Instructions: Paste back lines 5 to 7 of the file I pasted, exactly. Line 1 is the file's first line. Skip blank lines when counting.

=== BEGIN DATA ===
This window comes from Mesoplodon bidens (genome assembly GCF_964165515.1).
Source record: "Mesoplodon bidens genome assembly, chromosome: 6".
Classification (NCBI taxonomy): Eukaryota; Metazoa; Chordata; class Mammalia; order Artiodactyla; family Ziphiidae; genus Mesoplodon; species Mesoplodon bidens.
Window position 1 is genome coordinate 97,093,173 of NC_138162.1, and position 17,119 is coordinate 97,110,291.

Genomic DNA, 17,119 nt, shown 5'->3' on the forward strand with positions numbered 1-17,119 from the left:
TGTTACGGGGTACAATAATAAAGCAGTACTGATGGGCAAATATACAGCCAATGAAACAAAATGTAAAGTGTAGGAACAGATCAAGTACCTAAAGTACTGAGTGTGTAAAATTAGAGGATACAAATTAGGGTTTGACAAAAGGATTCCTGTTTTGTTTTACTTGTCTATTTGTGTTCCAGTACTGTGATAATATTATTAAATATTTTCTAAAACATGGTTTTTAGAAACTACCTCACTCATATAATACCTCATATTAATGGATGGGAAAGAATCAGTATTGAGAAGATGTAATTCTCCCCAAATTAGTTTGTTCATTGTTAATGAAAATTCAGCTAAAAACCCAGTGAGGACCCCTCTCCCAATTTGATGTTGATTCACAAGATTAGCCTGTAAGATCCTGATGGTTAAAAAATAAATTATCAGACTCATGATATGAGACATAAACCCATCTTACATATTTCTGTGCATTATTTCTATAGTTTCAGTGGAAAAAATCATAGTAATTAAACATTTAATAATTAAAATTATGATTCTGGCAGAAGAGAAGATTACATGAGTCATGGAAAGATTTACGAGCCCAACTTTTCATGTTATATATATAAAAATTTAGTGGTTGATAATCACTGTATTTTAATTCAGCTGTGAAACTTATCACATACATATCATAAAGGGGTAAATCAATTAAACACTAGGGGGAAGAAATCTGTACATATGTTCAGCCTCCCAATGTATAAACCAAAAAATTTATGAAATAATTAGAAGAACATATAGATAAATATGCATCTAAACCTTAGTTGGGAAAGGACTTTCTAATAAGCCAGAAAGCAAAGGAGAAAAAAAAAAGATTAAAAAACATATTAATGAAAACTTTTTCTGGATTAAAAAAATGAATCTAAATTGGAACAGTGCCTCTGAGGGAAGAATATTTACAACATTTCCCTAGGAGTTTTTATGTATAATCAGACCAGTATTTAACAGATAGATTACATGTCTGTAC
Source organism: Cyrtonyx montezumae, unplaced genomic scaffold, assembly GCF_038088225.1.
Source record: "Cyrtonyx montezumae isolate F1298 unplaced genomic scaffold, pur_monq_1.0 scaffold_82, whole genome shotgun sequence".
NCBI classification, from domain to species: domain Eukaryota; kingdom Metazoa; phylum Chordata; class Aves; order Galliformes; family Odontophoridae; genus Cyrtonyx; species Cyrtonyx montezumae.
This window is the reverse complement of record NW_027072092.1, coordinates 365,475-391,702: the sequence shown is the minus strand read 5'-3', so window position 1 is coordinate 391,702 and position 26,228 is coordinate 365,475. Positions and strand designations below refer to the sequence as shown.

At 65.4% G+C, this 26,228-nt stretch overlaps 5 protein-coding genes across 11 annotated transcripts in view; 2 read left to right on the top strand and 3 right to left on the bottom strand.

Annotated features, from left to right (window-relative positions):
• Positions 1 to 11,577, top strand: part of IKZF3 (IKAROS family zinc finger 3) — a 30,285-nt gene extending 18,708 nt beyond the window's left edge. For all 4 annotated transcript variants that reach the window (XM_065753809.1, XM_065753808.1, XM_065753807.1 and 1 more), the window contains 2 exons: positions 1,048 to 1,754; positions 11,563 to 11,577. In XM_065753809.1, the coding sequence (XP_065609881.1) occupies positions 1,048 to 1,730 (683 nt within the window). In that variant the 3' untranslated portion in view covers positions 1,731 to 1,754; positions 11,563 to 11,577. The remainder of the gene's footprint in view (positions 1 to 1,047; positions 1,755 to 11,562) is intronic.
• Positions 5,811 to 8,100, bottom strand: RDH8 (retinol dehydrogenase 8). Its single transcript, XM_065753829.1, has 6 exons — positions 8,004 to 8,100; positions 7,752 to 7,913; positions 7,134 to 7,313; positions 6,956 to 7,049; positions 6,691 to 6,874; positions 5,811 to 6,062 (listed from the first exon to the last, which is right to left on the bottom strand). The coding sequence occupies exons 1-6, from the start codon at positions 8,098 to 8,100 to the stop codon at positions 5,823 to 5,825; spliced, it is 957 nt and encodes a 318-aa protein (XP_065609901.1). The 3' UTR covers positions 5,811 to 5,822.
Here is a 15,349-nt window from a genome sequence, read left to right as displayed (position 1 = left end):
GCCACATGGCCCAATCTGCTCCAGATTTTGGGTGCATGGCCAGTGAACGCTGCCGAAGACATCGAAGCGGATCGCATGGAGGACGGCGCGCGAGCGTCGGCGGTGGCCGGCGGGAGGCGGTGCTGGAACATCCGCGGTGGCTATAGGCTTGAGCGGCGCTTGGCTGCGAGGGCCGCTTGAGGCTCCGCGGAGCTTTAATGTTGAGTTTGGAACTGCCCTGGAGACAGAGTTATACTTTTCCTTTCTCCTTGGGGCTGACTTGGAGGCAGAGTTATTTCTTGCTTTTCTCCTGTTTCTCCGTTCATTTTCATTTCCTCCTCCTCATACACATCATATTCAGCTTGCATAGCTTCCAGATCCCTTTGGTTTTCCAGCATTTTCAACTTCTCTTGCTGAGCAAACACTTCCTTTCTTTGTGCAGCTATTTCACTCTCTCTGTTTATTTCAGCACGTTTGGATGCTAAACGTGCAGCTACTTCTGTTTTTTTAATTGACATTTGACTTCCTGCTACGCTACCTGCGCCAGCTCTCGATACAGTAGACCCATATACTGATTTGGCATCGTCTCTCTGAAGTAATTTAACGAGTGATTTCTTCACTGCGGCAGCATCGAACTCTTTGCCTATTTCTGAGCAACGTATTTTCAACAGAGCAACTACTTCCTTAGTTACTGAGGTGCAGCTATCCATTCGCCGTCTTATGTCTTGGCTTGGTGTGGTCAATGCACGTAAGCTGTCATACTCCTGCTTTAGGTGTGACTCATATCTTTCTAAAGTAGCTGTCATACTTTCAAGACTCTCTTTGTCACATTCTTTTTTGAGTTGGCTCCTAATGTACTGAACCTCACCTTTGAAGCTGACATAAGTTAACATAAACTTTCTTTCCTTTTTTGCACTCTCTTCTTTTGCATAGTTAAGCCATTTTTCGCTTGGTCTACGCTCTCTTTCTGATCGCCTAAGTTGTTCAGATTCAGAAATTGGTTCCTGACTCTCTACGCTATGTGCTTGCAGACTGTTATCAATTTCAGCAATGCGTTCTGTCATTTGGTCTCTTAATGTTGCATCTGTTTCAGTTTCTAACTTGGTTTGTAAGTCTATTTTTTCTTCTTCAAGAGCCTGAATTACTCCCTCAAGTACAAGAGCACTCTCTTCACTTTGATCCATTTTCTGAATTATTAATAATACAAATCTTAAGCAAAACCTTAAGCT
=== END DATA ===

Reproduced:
Genomic DNA, 17,119 nt, shown 5'->3' on the forward strand with positions numbered 1-17,119 from the left:
TGTTACGGGGTACAATAATAAAGCAGTACTGATGGGCAAATATACAGCCAATGAAACAAAATGTAAAGTGTAGGAACAGATCAAGTACCTAAAGTACTGAGTGTGTAAAATTAGAGGATACAAATTAGGGTTTGACAAAAGGATTCCTGTTTTGTTTTACTTGTCTATTTGTGTTCCAGTACTGTGATAATATTATTAAATATTTTCTAAAACATGGTTTTTAGAAACTACCTCACTCATATAATACCTCATATTAATGGATGGGAAAGAATCAGTATTGAGAAGATGTAATTCTCCCCAAATTAGTTTGTTCATTGTTAATGAAAATTCAGCTAAAAACCCAGTGAGGACCCCTCTCCCAATTTGATGTTGATTCACAAGATTAGCCTGTAAGATCCTGATGGTTAAAAAATAAATTATCAGACTCATGATATGAGACATAAACCCATCTTACATATTTCTGTGCATTATTTCTATAGTTTCAGTGGAAAAAATCATAGTAATTAAACATTTAATAATTAAAATTATGATTCTGGCAGAAGAGAAGATTACATGAGTCATGGAAAGATTTACGAGCCCAACTTTTCATGTTATATATATAAAAATTTAGTGGTTGATAATCACTGTATTTTAATTCAGCTGTGAAACTTATCACATACATATCATAAAGGGGTAAATCAATTAAACACTAGGGGGAAGAAATCTGTACATATGTTCAGCCTCCCAATGTATAAACCAAAAAATTTATGAAATAATTAGAAGAACATATAGATAAATATGCATCTAAACCTTAGTTGGGAAAGGACTTTCTAATAAGCCAGAAAGCAAAGGAGAAAAAAAAAAGATTAAAAAACATATTAATGAAAACTTTTTCTGGATTAAAAAAATGAATCTAAATTGGAACAGTGCCTCTGAGGGAAGAATATTTACAACATTTCCCTAGGAGTTTTTATGTATAATCAGACCAGTATTTAACAGATAGATTACATGTCTGTAC
Source organism: Cyrtonyx montezumae, unplaced genomic scaffold, assembly GCF_038088225.1.